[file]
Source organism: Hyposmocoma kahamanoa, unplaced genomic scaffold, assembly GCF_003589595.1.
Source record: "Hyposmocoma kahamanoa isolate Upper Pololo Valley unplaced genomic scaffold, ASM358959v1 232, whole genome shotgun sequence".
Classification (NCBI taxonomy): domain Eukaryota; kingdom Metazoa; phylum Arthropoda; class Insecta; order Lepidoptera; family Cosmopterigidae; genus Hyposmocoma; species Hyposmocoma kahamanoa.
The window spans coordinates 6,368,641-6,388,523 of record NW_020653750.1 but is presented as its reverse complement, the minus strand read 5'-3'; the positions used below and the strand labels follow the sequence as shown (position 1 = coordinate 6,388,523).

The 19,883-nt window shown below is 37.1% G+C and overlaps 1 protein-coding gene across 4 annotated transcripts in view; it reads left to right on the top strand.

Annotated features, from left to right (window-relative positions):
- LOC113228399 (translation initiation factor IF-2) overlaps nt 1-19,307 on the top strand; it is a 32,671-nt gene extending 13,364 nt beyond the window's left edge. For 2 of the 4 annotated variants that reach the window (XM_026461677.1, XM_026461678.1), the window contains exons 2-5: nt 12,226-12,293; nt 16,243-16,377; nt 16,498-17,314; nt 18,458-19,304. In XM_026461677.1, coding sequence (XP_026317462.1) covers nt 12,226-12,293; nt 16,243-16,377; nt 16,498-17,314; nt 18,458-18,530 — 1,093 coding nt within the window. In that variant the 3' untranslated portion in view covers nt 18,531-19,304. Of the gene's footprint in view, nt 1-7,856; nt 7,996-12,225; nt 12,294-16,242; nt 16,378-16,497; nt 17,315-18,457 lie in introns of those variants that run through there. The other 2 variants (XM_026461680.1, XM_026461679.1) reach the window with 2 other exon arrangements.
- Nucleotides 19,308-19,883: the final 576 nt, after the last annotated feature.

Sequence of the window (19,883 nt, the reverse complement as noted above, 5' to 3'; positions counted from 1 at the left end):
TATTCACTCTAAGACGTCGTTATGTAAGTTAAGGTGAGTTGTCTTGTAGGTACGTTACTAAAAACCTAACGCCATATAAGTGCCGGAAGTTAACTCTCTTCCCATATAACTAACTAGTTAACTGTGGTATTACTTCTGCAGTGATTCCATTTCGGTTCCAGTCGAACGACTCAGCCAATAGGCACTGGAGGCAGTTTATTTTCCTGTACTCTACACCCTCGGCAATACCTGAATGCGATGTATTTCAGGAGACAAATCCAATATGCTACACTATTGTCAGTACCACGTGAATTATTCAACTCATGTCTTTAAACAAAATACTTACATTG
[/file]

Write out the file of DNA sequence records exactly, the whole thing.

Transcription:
Source organism: Hyposmocoma kahamanoa, unplaced genomic scaffold, assembly GCF_003589595.1.
Source record: "Hyposmocoma kahamanoa isolate Upper Pololo Valley unplaced genomic scaffold, ASM358959v1 232, whole genome shotgun sequence".
Classification (NCBI taxonomy): domain Eukaryota; kingdom Metazoa; phylum Arthropoda; class Insecta; order Lepidoptera; family Cosmopterigidae; genus Hyposmocoma; species Hyposmocoma kahamanoa.
The window spans coordinates 6,368,641-6,388,523 of record NW_020653750.1 but is presented as its reverse complement, the minus strand read 5'-3'; the positions used below and the strand labels follow the sequence as shown (position 1 = coordinate 6,388,523).

The 19,883-nt window shown below is 37.1% G+C and overlaps 1 protein-coding gene across 4 annotated transcripts in view; it reads left to right on the top strand.

Annotated features, from left to right (window-relative positions):
- LOC113228399 (translation initiation factor IF-2) overlaps nt 1-19,307 on the top strand; it is a 32,671-nt gene extending 13,364 nt beyond the window's left edge. For 2 of the 4 annotated variants that reach the window (XM_026461677.1, XM_026461678.1), the window contains exons 2-5: nt 12,226-12,293; nt 16,243-16,377; nt 16,498-17,314; nt 18,458-19,304. In XM_026461677.1, coding sequence (XP_026317462.1) covers nt 12,226-12,293; nt 16,243-16,377; nt 16,498-17,314; nt 18,458-18,530 — 1,093 coding nt within the window. In that variant the 3' untranslated portion in view covers nt 18,531-19,304. Of the gene's footprint in view, nt 1-7,856; nt 7,996-12,225; nt 12,294-16,242; nt 16,378-16,497; nt 17,315-18,457 lie in introns of those variants that run through there. The other 2 variants (XM_026461680.1, XM_026461679.1) reach the window with 2 other exon arrangements.
- Nucleotides 19,308-19,883: the final 576 nt, after the last annotated feature.

Sequence of the window (19,883 nt, the reverse complement as noted above, 5' to 3'; positions counted from 1 at the left end):
TATTCACTCTAAGACGTCGTTATGTAAGTTAAGGTGAGTTGTCTTGTAGGTACGTTACTAAAAACCTAACGCCATATAAGTGCCGGAAGTTAACTCTCTTCCCATATAACTAACTAGTTAACTGTGGTATTACTTCTGCAGTGATTCCATTTCGGTTCCAGTCGAACGACTCAGCCAATAGGCACTGGAGGCAGTTTATTTTCCTGTACTCTACACCCTCGGCAATACCTGAATGCGATGTATTTCAGGAGACAAATCCAATATGCTACACTATTGTCAGTACCACGTGAATTATTCAACTCATGTCTTTAAACAAAATACTTACATTG